Four miles to go. It hurts so bad. I HAVE to make it! Please, God send me some angels. I need help here! Anna is doing great; she is talking to me but I can’t respond. Just having her there takes away the anxiety of being alone in the darkness. I want to yell out to those at the finish line: “We’re here!! Don’t leave! We’ll make it!” I see Terry again. “I have a message from your coach. He says they are all waiting for you. You can do this. Dig deep!” I dig deep. I go to where my deepest motivation is; that place that gets me so pumped up nothing will stand in my way. I think of a lifetime of sickness and hospital visits; the allergy shots that didn’t work; every detail of my first lung collapse; hours/days/weeks of trying to breathe, just trying to breathe; prednisone – UGH! That evil drug and what it does to your body!; quarantined from the world during bad episodes; wanting to play, explore, climb, swim, bike, run, experience the world, socialize but being forced into isolation and immobility. I see my Little Supporter’s hand written card in my mind’s eye: “I hope you win! I hope you get the Ironman! I hope you have fun all day!”
And then something remarkable happens for the next few miles. I see Janine and Christine on the turn off of CdA Lake Drive. They join Anna and my Turtle Posse begins to form. They have checked with officials to be sure that it’s okay. I know this had to be a tough decision for my friends. Do we wait at the finish line or do we go find her and bring her in? There is no wrong answer here, but I can tell you after going through this, that from now on even though I know how exciting and inspiring it is to be at the finish line for the final finishers, I will be out on the course pushing them along. I cannot express how critical all of these people were, including the few volunteers and spectators who stayed behind. After 16+ and in this case nearly 17 hours now of straight exercise, you rely on these people.
I am dazed, yet determined and focused on that finish line. I think about the celebrations throughout this entire day, my friends who have been my solid supporters and the love they have for me as they wait.
I’m listening but can’t respond. I must still have my sense of humor intact because Janine, in yet another display of spectacular photography, takes this photo and sends it out with the caption noted. I joke but actually, this image is apropos for the moment that it captures, including the blurry quality.
We reach another turn and Terry is there again. “Cathy, they’re all waiting for you. Come on, now! You’re almost there. Now go get it!” I see Laura….in her workout clothes! She jumps in with The Posse. Her voice is quiet and soothing as she assesses my condition. Two more corners and Julie and her son Lincoln join in. They’re all keeping a distance but they are with me. I think a couple of spectators join in but I’m not sure. I start to jog. “Good job!” Another corner and there is Brian and Nika. Once again, Brian carries on with his Rocky air punches and skimming the sides of his nose with his thumbs, making everyone laugh. And this really is quite Rocky-esk. I have a full-on Turtle Posse bringing me home. So cool! I see a chalked note on the street for me and I smile.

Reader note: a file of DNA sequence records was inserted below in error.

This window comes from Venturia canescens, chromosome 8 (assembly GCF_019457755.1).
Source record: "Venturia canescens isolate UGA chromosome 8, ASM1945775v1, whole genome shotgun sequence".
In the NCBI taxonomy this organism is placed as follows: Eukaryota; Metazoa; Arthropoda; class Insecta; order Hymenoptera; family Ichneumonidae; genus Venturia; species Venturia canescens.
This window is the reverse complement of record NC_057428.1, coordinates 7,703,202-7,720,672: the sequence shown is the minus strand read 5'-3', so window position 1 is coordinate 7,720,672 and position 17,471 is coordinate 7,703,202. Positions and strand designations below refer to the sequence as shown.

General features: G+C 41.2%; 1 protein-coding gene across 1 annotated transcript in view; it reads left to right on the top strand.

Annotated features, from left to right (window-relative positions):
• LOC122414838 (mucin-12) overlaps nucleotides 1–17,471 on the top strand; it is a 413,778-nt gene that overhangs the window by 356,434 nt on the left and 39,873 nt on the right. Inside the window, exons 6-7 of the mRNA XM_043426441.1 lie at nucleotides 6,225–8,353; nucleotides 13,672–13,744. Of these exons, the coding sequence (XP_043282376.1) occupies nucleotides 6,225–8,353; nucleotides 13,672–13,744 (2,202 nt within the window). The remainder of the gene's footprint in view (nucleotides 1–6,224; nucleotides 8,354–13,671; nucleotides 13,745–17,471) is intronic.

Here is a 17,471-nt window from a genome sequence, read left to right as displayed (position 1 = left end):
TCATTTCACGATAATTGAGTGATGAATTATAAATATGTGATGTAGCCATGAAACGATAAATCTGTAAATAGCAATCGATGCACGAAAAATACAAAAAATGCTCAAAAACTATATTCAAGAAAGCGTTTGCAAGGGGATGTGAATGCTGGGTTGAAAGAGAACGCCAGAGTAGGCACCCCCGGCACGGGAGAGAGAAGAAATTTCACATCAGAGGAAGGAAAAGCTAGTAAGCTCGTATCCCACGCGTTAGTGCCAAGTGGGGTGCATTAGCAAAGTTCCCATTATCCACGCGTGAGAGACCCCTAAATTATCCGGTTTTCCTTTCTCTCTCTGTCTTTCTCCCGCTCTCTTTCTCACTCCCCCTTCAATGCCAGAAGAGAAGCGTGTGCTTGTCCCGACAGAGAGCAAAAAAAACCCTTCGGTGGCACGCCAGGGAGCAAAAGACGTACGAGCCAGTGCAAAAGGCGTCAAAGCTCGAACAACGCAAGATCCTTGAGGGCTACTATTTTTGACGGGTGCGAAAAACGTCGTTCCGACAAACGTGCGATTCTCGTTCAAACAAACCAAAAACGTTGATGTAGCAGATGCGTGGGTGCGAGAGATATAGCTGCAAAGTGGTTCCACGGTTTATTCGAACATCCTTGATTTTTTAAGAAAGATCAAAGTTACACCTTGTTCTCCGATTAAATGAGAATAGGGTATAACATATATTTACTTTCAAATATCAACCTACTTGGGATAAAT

A mile and a half to go. I’m looking at my Garmin about every 30 seconds, watching the time and my pace. I look again and……NO!! It dies. IT’S DEAD! I start yelling out, “What time is it? I need the time!” 11:44! No, 11:45! I have 11:47! Okay, that’s not going to work. Just keep moving. I jog. “Good job!” Someone finds some glow sticks and hands them to me. I put them around my neck thinking they will be out of the way but they are distracting and bounce when I try to jog. But I can’t expend the energy to take them off. So I clutch them in my teeth when I jog.
The last few corners are slight inclines but they might as well be K2 Savage Mountain. I glance behind me and the young kid is close behind. I want to tell him to keep it up but I can’t. Up ahead is the short steep incline onto the 8th street turn. I see someone standing up there calling out, “Ten minuuuuutes! You are NOT going to make it if you walk! You have to move faster!” My friends tell me he spoke into a phone, “I’ve got her. I’m bringing her in.”
I reach the top, he moves to my right side. He is wearing a finisher’s shirt and medal. “I’m going to stay with you to the finish. I want you to listen only to me. I need you to move faster. You have to try and jog. I know it hurts, sweetheart. This is what you have trained for. This is it. I need you to move faster or you won’t make it.” I jog. “Good job!” My friends scatter and I don’t see them anymore but I know they are there. We make it to the library parking lot and I remember seeing Todd W. a few hours before and high-fiving him as he approached his finish line. “Christine, I need my sign!” I’m not calling out because I’m worried about the sign; I know she has it and it will be there. I just need to verbalize it at this moment. All of those thoughts I retrieved a short while ago as I “dug deep” are on my mind. This is my punctuation mark. This is my ONLY way of telling people who don’t know me that they CAN overcome. It’s my way of communicating silently but loud and clear to asthmatics that they don’t have to let it take control! I want them to know that there IS hope!!
I turn the last corner onto Sherman Avenue. There it is!! I see it!! It looks much farther away than I thought it would. The young kid blows by me having found some last minute (literally!) push. YES!! GO GET IT!
“There it is, honey. It’s right there! But I need you to move faster or you’re not going to make it in time!”